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How to Brew Kombucha at Home

I have written about kombucha multiple times in the past: what is it?, why it’s so good for you, and results from my experiment. See all the posts here.

You know you want to try this. It’s not that much work, you can customize whatever flavors you want, and it costs waaaaay less than buying factory-style kombucha at Whole Foods. How much less? Check it out:

How to Brew Kombucha at Home
Photo Credit: dvanzuijlekom via Compfight cc

A 16-ounce (500 ml) bottle of GT’s kombucha is $3.49 USD, while a 16-ounce glass of home-brewed kombucha is approximately 29 cents. Wow! I told you it was waaaaaay cheaper!

Those numbers are an average based on prices at the Whole Foods in Nashville, where I do most of my shopping. Your list of ingredients and local prices may vary, but there’s no doubt this stuff will cost you less and bring you more joy by doing it yourself.

How to Brew Kombucha at Home

By the way, if you’re new to kombucha, learn more about what it is and how insanely beneficial it is for your body.

The Joy of Kombucha

I have been brewing kombucha on a consistent basis for more than 6 months. I drink about 16 ounces every day. It’s FANTASTIC!

Yes, most people think it’s weird, but they are missing out. Kombucha is where it’s at.

In order to have a glass every day I brew three different batches in alternating periods of time in order to always have something fresh and ready to drink.

Considering it takes 14-21 days for one batch to complete a brew cycle, you could start a batch today, another one in a 7 days, and another one 7 days later.

Recipes

There are about a billion different methods to make kombucha. Experiment. Try out a few different recipes for yourself and customize what works for you.

My recipe and methodology is listed below. I highly recommend it.

If you follow these instructions fairly closely, you should end up with some really stellar kombucha. If you don’t, let me know. I’m all ears.

Collect Your Supplies
  1. 1-Gallon Glass Jar
  2. 1 Cheese Cloth, Tea Towel, or Large Coffee Filter
  3. 1 Rubber band
  4. 1 Wooden or Stainless Steel Spoon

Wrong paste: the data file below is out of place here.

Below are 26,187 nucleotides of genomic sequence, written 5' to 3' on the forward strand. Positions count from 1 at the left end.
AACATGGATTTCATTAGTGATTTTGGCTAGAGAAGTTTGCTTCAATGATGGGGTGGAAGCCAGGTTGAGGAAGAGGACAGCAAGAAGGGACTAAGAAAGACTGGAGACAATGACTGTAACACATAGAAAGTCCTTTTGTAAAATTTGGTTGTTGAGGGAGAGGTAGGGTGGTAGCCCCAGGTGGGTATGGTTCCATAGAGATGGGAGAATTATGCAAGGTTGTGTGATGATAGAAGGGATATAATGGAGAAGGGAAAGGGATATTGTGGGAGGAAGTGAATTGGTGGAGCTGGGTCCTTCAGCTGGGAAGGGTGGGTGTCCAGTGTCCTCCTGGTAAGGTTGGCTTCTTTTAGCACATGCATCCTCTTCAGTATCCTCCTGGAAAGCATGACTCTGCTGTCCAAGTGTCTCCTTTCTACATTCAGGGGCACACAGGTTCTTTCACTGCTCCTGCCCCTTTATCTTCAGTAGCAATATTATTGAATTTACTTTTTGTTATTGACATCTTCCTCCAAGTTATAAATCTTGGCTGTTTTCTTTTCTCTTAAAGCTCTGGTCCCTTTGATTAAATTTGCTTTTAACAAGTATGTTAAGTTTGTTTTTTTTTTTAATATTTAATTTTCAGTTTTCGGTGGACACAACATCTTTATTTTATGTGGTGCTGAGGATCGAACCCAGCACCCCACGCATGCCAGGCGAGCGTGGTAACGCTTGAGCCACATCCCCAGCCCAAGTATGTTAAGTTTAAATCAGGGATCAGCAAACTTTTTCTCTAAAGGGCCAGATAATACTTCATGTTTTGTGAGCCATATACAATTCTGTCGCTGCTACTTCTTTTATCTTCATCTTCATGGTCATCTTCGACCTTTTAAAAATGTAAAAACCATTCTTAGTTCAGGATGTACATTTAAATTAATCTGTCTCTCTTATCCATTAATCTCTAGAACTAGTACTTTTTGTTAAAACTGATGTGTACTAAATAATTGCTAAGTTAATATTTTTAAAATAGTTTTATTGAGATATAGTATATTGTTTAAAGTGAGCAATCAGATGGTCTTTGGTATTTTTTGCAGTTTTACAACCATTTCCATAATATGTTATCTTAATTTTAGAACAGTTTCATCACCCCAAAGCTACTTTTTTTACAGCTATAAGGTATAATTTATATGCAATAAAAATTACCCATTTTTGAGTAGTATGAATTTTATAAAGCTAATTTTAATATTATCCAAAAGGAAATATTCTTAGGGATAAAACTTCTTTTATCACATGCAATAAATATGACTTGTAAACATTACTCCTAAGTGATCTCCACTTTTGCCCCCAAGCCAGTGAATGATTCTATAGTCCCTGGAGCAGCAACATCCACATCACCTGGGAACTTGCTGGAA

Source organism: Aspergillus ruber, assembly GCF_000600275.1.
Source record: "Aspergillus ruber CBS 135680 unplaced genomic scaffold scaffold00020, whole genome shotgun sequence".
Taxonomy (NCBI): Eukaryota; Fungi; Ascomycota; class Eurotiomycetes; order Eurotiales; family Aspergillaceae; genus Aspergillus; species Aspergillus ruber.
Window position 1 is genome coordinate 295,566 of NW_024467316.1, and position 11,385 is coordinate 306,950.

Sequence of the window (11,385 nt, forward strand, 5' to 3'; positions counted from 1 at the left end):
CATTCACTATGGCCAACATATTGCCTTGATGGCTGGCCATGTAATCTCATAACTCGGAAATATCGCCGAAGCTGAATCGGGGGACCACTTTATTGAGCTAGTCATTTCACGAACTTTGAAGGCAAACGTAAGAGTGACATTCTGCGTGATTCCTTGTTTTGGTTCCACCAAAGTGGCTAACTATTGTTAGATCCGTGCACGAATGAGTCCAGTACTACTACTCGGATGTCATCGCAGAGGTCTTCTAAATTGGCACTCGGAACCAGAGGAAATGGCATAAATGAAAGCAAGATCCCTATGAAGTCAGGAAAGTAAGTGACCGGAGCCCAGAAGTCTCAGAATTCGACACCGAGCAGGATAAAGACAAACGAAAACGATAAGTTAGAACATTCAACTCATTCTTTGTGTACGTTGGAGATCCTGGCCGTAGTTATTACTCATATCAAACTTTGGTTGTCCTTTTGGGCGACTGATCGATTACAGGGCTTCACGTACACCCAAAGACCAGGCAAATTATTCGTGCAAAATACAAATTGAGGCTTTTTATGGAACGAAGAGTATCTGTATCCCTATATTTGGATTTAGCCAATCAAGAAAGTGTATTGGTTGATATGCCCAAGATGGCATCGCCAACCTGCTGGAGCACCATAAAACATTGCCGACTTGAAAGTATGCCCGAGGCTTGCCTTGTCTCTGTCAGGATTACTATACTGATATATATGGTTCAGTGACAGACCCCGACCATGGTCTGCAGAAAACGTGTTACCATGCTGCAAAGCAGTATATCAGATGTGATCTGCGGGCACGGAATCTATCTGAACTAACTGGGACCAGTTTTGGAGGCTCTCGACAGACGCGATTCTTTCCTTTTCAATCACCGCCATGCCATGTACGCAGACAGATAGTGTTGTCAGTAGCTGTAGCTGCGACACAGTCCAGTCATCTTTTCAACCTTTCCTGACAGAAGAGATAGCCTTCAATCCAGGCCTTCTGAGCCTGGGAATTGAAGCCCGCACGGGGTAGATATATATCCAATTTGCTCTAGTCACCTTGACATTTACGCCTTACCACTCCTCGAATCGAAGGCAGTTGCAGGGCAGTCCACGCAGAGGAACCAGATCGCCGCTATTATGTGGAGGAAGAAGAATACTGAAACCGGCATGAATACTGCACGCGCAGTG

5. 1 Large Stainless Steel Pot
  6. 6-8 Leak-Proof Glass Jars ::: you could use mason jars, glass soda bottles with resealable lids, or another glass container that seals
Prepare Your Ingredients
  1. 1 SCOBY (symbiotic culture of bacteria and yeast), also known as a mushroom, mother, mother ship, or mother culture ::: see instructions below on how to get your first SCOBY
  2. 6 ounces of kombucha from a previous batch or store-bought brew
  3. 1 Gallon of Distilled Water
  4. 1 Cup of Organic Cane Sugar
  5. 6 Bags of Organic Green or Black Tea Bags (must contain caffeine)
  6. OPTIONAL ::: 1/2 pint of fresh, raw, and ripe fruit ::: your choice of raspberries, blueberries, strawberries, etc.
How to Get Your First SCOBY
  1. Get one from a friend who has an extra SCOBY for you to use
  2. Order one online
  3. Create your own SCOBY using a store-bought kombucha
    1. Buy a 16-ounce or similar-sized kombucha from a local store
    2. Drink 2/3 of the kombucha and leave the remaining 1/3 in the jar
    3. Remove the lid of the jar and place cloth and rubber band on the top of the jar
    4. Place jar in an undisturbed spot for 10 days
    5. Inside the jar you should now find a small SCOBY and a little kombucha that you can use for your first batch
Brew!
  1. Heat up distilled water in large pot to nearly boiling
  2. Mix in sugar and tea bags
  3. Remove from heat and let stand for 6-8 hours or until tea is room temperature (you can cover the pot with a lid during this time if you desire)
  4. Pour the tea, SCOBY, and kombucha from previous batch into the 1-gallon glass jar
  5. Cover the jar with the cheese cloth, tea towel, or coffee filter
  6. Seal the cloth onto the jar with the rubber band
  7. Place jar in an undisturbed spot for 10-14 days
  8. Remove SCOBY and 8 ounces of kombucha from jar, placing in a separate container for use in the next batch